Is the Prime Minister’s Office serious about addressing climate change? Is it even serious about getting an emissions trading scheme through the Senate?
Its handling of the release of the Green Paper suggests its focus is on politics, first and last.
This morning from 9.30 there’ll be two separate lock-up style briefings on the Green Paper, held at the swish new Hotel Realm near Parliament House, and just across the road from the Press Club.
One is for select media (mainstream only — Crikey and other non-mainstream media weren’t informed about it), the other for industry stakeholders and environment groups.
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The Coalition, the Greens and the independent senators were not invited to either.
It’s usual in Budget lock-ups for other parties to get access. Apart from anything else, it’s a simple courtesy to one’s political opponents to allow them to respond in real time to a massive document.
Not with the Green Paper. The Greens didn’t even know there was a lock-up until told by journalists. They, and the Opposition, immediately demanded a briefing on the Paper. Nelson’s office sent two letters to the PMO, and essentially was told to get stuffed. After considerable toing and froing, the Government eventually agreed to a half-hour briefing at 11.30am today.
I said back in February when Ross Garnaut released his interim report that if Kevin Rudd was serious about a bipartisan approach to climate change and maximising his chances of achieving a workable emissions trading scheme, he should engage Brendan Nelson as much as possible.
This probably wouldn’t have stopped the Coalition running a scare campaign on an ETS, but at least Rudd would’ve made the effort, and adopted the high moral ground.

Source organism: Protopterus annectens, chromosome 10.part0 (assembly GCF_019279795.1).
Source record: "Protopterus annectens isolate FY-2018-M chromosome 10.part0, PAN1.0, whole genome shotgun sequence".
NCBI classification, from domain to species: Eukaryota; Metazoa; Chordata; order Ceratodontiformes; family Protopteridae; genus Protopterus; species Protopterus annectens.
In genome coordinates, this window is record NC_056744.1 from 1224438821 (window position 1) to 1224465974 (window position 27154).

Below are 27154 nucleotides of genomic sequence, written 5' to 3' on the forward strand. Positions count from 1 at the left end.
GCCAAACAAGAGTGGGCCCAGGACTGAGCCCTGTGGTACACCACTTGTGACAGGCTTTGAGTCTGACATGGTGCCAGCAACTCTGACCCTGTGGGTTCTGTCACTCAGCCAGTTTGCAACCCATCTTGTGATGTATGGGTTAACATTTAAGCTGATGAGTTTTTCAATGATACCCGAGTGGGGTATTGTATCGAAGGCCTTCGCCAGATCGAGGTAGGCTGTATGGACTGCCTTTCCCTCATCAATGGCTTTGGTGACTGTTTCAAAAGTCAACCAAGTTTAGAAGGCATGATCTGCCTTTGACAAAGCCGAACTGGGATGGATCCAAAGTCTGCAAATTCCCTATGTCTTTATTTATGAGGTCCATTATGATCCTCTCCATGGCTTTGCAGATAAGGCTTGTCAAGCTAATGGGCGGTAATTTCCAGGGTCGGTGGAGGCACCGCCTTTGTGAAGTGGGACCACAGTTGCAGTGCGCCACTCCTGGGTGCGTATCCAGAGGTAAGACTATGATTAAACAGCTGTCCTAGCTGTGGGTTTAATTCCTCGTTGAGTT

Judging by the management of the Green Paper’s release, bipartisanship is the last thing on the Government’s mind. It has carefully released key details of the scheme overnight, guaranteeing it headlines about offsetting petrol price increases.
Other parties have had to scramble to respond. Given Wong’s release at lunchtime, without a briefing for the Opposition and Greens, the Government would’ve had clear media space for most of the day.
And the stakeholder lock-up briefing runs until 12.15pm, ensuring environment and industry groups can’t get out and offer comment before Wong starts her Press Club address.
It’s cynical stuff, and suggests the PMO regards climate change as just another issue to play politics with. According to Opposition environment spokesman Greg Hunt, there’s been no attempt by the Government behind the scenes to engage the Opposition on the ETS issue.
But as the Greens note, even if the Prime Minister’s staff don’t especially care about climate change as a serious, rather than political, issue, you’d think they’d care about getting it through the Senate. The Government needs either the Coalition or the Greens and the independents to pass the ETS.
Simple political nous might suggest the Government would be making an effort to engage the Greens and the independent senators even if they want to play hardball with the Coalition.
Instead it’s media spin and politicking. This issue deserves far better.